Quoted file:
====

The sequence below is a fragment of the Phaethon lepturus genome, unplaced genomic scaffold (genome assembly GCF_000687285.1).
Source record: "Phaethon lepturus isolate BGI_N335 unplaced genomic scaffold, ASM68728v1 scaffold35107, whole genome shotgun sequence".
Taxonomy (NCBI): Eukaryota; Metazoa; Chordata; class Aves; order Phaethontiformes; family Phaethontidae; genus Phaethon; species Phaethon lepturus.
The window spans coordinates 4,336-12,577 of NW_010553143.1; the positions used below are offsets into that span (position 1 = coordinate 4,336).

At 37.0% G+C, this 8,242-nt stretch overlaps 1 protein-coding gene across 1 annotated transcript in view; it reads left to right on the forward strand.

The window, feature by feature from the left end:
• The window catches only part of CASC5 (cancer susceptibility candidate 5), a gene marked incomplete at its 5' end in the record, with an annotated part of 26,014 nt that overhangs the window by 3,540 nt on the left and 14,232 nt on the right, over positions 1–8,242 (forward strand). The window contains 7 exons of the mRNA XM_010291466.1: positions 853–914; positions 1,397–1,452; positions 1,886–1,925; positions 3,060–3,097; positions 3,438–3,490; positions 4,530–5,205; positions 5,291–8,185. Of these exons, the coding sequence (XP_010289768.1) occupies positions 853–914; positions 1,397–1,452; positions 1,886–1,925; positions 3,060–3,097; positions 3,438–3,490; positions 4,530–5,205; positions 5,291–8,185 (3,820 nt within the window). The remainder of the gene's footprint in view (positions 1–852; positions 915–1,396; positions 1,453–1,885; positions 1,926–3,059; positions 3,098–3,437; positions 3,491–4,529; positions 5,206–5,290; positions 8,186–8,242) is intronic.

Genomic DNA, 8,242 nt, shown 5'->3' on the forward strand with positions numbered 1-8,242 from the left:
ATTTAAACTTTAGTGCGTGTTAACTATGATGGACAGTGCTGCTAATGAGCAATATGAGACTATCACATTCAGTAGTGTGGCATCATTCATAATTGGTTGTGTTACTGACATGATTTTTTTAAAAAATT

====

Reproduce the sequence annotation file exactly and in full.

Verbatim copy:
The sequence below is a fragment of the Phaethon lepturus genome, unplaced genomic scaffold (genome assembly GCF_000687285.1).
Source record: "Phaethon lepturus isolate BGI_N335 unplaced genomic scaffold, ASM68728v1 scaffold35107, whole genome shotgun sequence".
Taxonomy (NCBI): Eukaryota; Metazoa; Chordata; class Aves; order Phaethontiformes; family Phaethontidae; genus Phaethon; species Phaethon lepturus.
The window spans coordinates 4,336-12,577 of NW_010553143.1; the positions used below are offsets into that span (position 1 = coordinate 4,336).

At 37.0% G+C, this 8,242-nt stretch overlaps 1 protein-coding gene across 1 annotated transcript in view; it reads left to right on the forward strand.

The window, feature by feature from the left end:
• The window catches only part of CASC5 (cancer susceptibility candidate 5), a gene marked incomplete at its 5' end in the record, with an annotated part of 26,014 nt that overhangs the window by 3,540 nt on the left and 14,232 nt on the right, over positions 1–8,242 (forward strand). The window contains 7 exons of the mRNA XM_010291466.1: positions 853–914; positions 1,397–1,452; positions 1,886–1,925; positions 3,060–3,097; positions 3,438–3,490; positions 4,530–5,205; positions 5,291–8,185. Of these exons, the coding sequence (XP_010289768.1) occupies positions 853–914; positions 1,397–1,452; positions 1,886–1,925; positions 3,060–3,097; positions 3,438–3,490; positions 4,530–5,205; positions 5,291–8,185 (3,820 nt within the window). The remainder of the gene's footprint in view (positions 1–852; positions 915–1,396; positions 1,453–1,885; positions 1,926–3,059; positions 3,098–3,437; positions 3,491–4,529; positions 5,206–5,290; positions 8,186–8,242) is intronic.

Genomic DNA, 8,242 nt, shown 5'->3' on the forward strand with positions numbered 1-8,242 from the left:
ATTTAAACTTTAGTGCGTGTTAACTATGATGGACAGTGCTGCTAATGAGCAATATGAGACTATCACATTCAGTAGTGTGGCATCATTCATAATTGGTTGTGTTACTGACATGATTTTTTTAAAAAATT